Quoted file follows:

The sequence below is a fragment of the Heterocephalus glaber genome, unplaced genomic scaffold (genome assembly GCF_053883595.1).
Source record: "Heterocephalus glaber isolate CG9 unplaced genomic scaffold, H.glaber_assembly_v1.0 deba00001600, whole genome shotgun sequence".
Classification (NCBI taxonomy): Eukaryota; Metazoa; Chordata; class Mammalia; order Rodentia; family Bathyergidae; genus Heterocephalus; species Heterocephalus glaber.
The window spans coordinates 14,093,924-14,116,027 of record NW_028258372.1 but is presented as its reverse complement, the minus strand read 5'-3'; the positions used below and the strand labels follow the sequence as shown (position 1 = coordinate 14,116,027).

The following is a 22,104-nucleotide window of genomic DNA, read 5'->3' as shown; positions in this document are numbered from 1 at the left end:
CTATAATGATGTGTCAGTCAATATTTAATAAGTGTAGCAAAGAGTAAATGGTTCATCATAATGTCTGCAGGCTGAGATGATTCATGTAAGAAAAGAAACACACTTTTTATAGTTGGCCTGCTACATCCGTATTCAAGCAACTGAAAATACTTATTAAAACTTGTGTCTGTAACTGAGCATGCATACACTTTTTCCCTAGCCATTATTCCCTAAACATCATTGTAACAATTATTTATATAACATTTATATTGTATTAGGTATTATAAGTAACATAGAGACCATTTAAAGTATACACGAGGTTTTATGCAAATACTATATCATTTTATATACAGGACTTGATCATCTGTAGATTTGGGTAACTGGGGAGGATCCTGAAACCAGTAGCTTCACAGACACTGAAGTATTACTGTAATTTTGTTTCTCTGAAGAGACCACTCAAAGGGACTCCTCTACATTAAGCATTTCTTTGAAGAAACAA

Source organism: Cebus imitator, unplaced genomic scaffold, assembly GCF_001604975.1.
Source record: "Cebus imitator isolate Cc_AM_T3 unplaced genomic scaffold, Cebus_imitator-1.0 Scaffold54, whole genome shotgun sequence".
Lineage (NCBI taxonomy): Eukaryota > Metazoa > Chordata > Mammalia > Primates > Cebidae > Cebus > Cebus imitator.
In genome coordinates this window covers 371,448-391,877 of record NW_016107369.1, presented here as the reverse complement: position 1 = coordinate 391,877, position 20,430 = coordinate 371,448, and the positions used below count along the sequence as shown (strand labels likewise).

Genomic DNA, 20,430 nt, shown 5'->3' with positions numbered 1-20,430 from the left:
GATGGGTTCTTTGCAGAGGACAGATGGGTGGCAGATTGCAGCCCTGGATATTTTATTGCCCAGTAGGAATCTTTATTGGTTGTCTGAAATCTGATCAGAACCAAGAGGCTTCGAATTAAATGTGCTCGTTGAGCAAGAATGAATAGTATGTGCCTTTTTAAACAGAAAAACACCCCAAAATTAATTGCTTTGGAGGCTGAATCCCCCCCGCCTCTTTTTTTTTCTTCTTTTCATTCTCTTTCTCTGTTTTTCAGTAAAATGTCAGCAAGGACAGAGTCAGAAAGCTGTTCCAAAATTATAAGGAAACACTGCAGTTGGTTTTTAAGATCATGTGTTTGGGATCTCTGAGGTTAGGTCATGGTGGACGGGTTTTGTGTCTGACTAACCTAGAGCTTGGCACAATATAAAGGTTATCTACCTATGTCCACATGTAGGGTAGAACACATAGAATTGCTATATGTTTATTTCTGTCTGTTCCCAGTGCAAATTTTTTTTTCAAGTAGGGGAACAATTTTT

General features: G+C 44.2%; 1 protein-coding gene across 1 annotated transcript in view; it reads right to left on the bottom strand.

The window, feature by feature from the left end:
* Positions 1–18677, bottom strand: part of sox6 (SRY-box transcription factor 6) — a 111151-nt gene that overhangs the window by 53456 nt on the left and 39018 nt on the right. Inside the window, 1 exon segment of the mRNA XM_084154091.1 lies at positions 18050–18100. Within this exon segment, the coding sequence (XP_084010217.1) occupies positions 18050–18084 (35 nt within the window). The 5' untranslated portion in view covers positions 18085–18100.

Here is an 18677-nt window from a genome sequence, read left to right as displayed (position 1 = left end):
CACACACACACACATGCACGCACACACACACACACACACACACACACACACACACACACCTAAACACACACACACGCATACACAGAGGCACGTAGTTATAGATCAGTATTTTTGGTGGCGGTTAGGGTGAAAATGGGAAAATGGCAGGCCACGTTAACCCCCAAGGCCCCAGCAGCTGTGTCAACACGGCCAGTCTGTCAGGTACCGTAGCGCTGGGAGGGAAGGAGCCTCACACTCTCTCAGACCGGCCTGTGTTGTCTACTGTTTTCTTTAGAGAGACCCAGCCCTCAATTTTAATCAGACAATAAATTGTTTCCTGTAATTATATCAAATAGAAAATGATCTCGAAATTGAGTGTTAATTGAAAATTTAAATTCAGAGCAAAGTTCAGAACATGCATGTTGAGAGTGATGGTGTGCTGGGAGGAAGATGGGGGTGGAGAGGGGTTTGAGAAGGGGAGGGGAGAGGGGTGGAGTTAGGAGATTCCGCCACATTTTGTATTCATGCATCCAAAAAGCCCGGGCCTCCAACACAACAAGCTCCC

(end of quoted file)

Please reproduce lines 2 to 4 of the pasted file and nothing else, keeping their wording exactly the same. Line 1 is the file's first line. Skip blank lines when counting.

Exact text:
Source record: "Heterocephalus glaber isolate CG9 unplaced genomic scaffold, H.glaber_assembly_v1.0 deba00001600, whole genome shotgun sequence".
Classification (NCBI taxonomy): Eukaryota; Metazoa; Chordata; class Mammalia; order Rodentia; family Bathyergidae; genus Heterocephalus; species Heterocephalus glaber.
The window spans coordinates 14,093,924-14,116,027 of record NW_028258372.1 but is presented as its reverse complement, the minus strand read 5'-3'; the positions used below and the strand labels follow the sequence as shown (position 1 = coordinate 14,116,027).